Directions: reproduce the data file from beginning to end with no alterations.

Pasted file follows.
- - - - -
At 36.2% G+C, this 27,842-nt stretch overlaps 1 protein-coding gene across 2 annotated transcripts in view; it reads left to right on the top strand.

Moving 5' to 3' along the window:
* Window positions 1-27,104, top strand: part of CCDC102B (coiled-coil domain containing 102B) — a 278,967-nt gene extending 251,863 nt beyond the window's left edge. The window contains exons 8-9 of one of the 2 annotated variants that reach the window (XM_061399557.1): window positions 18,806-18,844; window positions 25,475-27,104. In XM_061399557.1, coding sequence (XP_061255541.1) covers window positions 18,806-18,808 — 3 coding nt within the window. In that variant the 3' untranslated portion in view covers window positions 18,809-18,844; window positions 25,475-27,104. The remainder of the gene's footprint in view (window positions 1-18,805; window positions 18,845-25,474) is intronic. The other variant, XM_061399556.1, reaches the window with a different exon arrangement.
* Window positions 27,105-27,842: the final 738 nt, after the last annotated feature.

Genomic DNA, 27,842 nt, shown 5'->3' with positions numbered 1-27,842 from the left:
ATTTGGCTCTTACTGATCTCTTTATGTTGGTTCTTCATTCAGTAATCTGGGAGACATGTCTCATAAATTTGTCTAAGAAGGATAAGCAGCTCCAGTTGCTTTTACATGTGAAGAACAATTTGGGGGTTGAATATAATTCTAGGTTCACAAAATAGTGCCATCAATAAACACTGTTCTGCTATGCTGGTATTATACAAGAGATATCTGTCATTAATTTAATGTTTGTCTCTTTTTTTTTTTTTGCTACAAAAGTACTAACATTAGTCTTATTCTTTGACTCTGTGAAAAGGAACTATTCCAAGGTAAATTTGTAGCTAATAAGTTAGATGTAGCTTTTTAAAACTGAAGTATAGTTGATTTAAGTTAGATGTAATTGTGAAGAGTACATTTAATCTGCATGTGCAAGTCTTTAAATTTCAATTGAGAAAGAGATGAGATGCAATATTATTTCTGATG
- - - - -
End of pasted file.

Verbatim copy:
At 36.2% G+C, this 27,842-nt stretch overlaps 1 protein-coding gene across 2 annotated transcripts in view; it reads left to right on the top strand.

Moving 5' to 3' along the window:
* Window positions 1-27,104, top strand: part of CCDC102B (coiled-coil domain containing 102B) — a 278,967-nt gene extending 251,863 nt beyond the window's left edge. The window contains exons 8-9 of one of the 2 annotated variants that reach the window (XM_061399557.1): window positions 18,806-18,844; window positions 25,475-27,104. In XM_061399557.1, coding sequence (XP_061255541.1) covers window positions 18,806-18,808 — 3 coding nt within the window. In that variant the 3' untranslated portion in view covers window positions 18,809-18,844; window positions 25,475-27,104. The remainder of the gene's footprint in view (window positions 1-18,805; window positions 18,845-25,474) is intronic. The other variant, XM_061399556.1, reaches the window with a different exon arrangement.
* Window positions 27,105-27,842: the final 738 nt, after the last annotated feature.

Genomic DNA, 27,842 nt, shown 5'->3' with positions numbered 1-27,842 from the left:
ATTTGGCTCTTACTGATCTCTTTATGTTGGTTCTTCATTCAGTAATCTGGGAGACATGTCTCATAAATTTGTCTAAGAAGGATAAGCAGCTCCAGTTGCTTTTACATGTGAAGAACAATTTGGGGGTTGAATATAATTCTAGGTTCACAAAATAGTGCCATCAATAAACACTGTTCTGCTATGCTGGTATTATACAAGAGATATCTGTCATTAATTTAATGTTTGTCTCTTTTTTTTTTTTTGCTACAAAAGTACTAACATTAGTCTTATTCTTTGACTCTGTGAAAAGGAACTATTCCAAGGTAAATTTGTAGCTAATAAGTTAGATGTAGCTTTTTAAAACTGAAGTATAGTTGATTTAAGTTAGATGTAATTGTGAAGAGTACATTTAATCTGCATGTGCAAGTCTTTAAATTTCAATTGAGAAAGAGATGAGATGCAATATTATTTCTGATG